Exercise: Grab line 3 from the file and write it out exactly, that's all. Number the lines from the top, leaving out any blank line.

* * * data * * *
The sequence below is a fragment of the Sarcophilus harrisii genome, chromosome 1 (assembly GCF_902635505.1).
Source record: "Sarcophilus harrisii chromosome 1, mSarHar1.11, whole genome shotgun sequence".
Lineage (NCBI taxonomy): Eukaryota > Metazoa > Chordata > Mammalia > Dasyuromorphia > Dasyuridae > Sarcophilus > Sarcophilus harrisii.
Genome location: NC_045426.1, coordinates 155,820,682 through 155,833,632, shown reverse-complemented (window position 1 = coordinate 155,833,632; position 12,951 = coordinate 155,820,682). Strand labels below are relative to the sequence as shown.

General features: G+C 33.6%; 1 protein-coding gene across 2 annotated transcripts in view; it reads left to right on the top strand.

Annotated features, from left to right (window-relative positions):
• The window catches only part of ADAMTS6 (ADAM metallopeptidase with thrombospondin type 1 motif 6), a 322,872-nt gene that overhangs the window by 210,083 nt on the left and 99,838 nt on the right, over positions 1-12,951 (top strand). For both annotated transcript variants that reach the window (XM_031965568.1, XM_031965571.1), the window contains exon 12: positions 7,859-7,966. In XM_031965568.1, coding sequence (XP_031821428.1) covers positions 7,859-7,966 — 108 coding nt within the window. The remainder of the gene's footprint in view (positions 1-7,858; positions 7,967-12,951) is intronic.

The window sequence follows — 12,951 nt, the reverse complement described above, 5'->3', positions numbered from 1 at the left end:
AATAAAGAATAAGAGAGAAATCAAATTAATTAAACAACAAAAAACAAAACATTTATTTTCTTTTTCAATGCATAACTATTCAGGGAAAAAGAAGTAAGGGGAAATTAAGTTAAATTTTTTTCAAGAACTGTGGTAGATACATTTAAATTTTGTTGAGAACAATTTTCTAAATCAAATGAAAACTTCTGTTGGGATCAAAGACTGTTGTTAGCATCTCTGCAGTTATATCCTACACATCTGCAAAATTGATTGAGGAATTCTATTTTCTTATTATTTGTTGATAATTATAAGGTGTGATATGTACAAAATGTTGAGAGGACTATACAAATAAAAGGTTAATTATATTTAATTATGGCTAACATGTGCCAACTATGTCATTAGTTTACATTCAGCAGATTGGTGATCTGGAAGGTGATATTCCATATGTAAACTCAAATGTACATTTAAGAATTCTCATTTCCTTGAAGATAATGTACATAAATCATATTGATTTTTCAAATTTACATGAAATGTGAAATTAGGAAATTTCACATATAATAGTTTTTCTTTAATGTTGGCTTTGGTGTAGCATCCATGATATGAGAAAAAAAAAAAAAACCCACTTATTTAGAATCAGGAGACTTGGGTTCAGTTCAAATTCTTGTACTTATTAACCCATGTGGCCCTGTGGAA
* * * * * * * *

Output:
Lineage (NCBI taxonomy): Eukaryota > Metazoa > Chordata > Mammalia > Dasyuromorphia > Dasyuridae > Sarcophilus > Sarcophilus harrisii.